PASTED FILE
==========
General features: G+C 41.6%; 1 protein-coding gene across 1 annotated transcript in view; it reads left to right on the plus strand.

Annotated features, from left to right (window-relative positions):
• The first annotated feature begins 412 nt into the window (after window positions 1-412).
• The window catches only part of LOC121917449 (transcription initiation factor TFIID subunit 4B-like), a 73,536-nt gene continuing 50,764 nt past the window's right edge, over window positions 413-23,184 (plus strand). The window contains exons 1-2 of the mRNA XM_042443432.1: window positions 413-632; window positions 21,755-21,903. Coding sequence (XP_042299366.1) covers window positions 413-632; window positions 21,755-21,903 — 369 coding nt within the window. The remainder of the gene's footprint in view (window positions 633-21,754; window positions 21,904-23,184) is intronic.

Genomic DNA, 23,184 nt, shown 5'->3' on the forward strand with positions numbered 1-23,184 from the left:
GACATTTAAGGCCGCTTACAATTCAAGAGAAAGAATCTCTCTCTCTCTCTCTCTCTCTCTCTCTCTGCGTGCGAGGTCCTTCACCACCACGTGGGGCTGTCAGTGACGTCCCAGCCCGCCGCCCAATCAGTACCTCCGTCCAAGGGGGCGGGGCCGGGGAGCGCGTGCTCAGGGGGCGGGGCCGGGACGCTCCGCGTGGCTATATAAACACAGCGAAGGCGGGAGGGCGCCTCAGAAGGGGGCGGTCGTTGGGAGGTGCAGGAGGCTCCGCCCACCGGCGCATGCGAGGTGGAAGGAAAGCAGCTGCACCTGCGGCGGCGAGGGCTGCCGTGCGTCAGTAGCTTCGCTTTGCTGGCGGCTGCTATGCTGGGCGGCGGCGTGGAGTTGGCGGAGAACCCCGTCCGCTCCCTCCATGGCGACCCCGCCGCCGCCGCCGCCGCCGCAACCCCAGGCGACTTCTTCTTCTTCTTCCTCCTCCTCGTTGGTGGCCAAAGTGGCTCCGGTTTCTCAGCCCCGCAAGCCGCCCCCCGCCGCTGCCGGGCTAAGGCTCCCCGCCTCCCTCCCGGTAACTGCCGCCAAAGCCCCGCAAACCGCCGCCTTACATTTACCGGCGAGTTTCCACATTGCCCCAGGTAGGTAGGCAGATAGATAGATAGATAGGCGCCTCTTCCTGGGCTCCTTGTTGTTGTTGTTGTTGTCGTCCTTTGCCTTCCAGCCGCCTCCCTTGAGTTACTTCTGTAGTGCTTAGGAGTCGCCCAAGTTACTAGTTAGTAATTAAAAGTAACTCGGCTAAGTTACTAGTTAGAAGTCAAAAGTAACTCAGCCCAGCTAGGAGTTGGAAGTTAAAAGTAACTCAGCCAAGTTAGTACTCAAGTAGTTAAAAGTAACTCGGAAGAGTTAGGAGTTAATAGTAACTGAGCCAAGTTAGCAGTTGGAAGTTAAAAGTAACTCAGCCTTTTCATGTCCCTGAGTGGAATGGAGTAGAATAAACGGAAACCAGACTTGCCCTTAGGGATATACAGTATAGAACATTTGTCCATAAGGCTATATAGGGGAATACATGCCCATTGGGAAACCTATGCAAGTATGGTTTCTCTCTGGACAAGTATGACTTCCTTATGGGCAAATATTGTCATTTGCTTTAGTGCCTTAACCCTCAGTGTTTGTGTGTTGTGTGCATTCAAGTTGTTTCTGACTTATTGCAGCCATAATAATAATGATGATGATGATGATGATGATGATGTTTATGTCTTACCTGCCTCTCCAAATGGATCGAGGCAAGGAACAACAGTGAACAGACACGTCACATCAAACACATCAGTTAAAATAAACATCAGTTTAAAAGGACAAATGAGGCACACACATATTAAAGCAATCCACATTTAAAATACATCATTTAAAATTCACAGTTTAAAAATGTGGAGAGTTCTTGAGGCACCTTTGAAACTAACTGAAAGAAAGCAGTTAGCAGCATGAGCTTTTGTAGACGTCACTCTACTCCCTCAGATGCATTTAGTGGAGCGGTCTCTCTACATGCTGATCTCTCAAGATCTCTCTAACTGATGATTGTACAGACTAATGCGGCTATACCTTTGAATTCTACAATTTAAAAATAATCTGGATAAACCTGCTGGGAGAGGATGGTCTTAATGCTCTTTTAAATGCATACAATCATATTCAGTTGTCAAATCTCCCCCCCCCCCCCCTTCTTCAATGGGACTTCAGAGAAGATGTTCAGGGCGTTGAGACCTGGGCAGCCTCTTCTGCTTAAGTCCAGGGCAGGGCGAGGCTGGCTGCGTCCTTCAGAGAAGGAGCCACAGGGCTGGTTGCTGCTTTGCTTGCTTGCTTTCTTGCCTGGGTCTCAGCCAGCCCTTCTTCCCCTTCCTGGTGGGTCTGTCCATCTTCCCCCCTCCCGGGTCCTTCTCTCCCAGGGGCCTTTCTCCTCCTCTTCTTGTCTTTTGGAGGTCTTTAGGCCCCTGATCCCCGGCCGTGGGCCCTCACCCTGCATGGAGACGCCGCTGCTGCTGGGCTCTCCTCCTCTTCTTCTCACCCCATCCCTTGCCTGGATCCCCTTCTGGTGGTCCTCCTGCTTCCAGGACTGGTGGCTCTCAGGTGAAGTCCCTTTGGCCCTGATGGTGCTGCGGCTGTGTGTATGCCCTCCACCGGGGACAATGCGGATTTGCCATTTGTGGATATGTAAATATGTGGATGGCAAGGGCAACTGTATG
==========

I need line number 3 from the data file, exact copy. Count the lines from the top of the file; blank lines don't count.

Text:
• The first annotated feature begins 412 nt into the window (after window positions 1-412).